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Daniel Leeds, Michael Tarr; Mixing hierarchical edge detection and medial axis models of object perception. Journal of Vision 2015;15(12):1095. doi: 10.1167/15.12.1095.
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© ARVO (1962-2015); The Authors (2016-present)
The nature of the visual representations underlying object perception in the brain is poorly understood. Past studies often have focused on the ability of one of two representational approaches to properly model biological object vision. Hierarchical edge models – pooling selected local edge information across space – have been used to help account for human neuroimaging data in response to photographs of 60 real-world objects (Leeds 2013). In contrast, medial axis models have been used successfully to probe mid- and high-level featural selectivities of single neurons in the cortical object perception pathway (Hung 2012). Both approaches, however, leave significant levels of unexplained variance in the neural data. To better model cortical object representations, we fit a weighted-sum mixture of models from the hierarchical and medial axis approaches – SIFT (Lowe 2004) and Shock Graph (Siddiqi 1999) – to neural data. We used fMRI to compare single and mixed-model responses with voxel population searchlight responses to a set of 60 object pictures. Representational distance matrices (Kriegeskorte 2008) were computed for each model combination and each voxel population, to serve as the basis of model-neural comparison. We found that weighted mixtures of the hierarchical and medial axis models exhibited varied results: from insignificant improvements (in lateral occipital cortex) to modest improvements (a 13% increased correlation in fusiform cortex) over either individual model in accounting for cortical representations in the brain regions associated with object vision. The fitted combination of the two models used weights of roughly consistent ratio across regions and subjects, reflective of the ratio of typical interobject distance values produced by the two model metrics. Each of the two models thus appears to account for a subset of the representational strategies realized in the human brain, in what is a sometimes mutually complementary and sometimes mutually equivalent manner.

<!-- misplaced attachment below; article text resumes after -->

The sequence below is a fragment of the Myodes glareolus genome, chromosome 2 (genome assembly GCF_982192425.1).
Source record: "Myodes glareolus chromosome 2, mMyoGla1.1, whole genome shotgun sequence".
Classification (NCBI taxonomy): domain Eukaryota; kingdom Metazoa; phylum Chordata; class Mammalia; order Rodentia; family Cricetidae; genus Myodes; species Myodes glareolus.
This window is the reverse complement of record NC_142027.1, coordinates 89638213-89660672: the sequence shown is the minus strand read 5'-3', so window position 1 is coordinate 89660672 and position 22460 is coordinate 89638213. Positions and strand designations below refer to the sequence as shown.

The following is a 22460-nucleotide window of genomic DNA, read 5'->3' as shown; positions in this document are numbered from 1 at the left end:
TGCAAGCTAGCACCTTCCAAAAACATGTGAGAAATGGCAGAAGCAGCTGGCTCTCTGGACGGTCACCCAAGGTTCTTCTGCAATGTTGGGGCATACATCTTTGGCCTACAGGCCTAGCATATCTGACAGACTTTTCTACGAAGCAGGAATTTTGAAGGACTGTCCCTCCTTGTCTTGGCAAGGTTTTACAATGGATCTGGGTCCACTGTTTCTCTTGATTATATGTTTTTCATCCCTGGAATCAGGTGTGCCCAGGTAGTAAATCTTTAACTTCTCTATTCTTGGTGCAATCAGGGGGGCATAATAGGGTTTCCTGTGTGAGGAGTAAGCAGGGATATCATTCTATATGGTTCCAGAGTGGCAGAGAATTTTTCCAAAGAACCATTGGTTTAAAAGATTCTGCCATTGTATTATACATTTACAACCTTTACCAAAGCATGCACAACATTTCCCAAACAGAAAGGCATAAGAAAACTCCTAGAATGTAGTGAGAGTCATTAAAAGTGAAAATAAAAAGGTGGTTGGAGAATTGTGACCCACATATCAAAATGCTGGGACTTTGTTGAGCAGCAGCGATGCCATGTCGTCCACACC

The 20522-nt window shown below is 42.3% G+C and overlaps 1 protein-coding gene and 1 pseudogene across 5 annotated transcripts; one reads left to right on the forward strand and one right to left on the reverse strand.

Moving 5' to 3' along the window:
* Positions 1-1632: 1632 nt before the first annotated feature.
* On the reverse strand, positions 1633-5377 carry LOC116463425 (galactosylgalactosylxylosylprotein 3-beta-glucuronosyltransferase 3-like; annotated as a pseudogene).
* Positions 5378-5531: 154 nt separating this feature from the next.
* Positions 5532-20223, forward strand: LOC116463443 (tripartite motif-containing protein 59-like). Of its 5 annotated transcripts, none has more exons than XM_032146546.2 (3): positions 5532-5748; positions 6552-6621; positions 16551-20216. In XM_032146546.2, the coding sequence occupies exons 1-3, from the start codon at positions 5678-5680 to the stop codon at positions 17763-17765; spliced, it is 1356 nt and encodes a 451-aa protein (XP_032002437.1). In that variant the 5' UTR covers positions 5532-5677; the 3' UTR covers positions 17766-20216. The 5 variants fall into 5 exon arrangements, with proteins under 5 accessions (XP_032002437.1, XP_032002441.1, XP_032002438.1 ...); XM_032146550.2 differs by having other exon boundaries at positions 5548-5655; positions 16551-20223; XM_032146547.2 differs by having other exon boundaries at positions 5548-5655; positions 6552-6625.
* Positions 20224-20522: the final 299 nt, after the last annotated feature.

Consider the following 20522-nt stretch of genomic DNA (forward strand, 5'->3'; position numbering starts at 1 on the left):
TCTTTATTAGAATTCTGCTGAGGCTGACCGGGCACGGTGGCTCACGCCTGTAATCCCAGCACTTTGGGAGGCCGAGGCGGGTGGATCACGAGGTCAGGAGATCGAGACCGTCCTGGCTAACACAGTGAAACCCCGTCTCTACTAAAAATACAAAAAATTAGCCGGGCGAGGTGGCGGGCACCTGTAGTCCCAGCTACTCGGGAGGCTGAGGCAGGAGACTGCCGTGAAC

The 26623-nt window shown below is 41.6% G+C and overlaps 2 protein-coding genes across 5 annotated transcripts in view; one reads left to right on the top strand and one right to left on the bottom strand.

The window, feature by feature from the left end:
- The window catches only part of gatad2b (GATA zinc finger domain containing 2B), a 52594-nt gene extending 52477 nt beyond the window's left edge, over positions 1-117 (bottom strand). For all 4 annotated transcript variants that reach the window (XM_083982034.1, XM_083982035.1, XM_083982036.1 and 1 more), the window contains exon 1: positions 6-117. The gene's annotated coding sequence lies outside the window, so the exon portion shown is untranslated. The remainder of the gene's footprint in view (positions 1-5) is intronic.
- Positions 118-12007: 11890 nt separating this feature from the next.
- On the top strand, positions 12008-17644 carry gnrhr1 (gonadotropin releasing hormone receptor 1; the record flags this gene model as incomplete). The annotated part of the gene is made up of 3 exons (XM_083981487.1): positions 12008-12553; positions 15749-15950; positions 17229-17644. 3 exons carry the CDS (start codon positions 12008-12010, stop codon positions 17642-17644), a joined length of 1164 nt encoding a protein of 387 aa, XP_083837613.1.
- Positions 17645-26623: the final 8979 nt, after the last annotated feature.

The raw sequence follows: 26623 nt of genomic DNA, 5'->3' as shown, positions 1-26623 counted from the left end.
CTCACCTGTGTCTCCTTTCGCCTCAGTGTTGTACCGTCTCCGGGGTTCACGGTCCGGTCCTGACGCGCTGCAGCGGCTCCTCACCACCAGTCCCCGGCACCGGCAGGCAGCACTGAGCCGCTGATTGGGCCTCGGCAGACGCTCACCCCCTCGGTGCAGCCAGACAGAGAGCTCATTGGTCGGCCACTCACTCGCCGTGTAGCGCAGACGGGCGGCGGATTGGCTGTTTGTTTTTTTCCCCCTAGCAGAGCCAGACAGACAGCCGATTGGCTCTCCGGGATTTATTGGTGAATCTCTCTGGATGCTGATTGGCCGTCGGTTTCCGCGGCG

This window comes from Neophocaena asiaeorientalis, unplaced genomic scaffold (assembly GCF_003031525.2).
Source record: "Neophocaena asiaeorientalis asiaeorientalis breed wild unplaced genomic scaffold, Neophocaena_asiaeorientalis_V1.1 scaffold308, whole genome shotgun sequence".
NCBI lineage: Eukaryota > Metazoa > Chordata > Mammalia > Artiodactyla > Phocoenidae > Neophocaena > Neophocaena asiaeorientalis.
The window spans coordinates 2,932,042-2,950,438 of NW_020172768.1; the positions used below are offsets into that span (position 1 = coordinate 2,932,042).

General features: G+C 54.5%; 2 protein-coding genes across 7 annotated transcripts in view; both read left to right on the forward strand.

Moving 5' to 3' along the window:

Meeting abstract presented at VSS 2015
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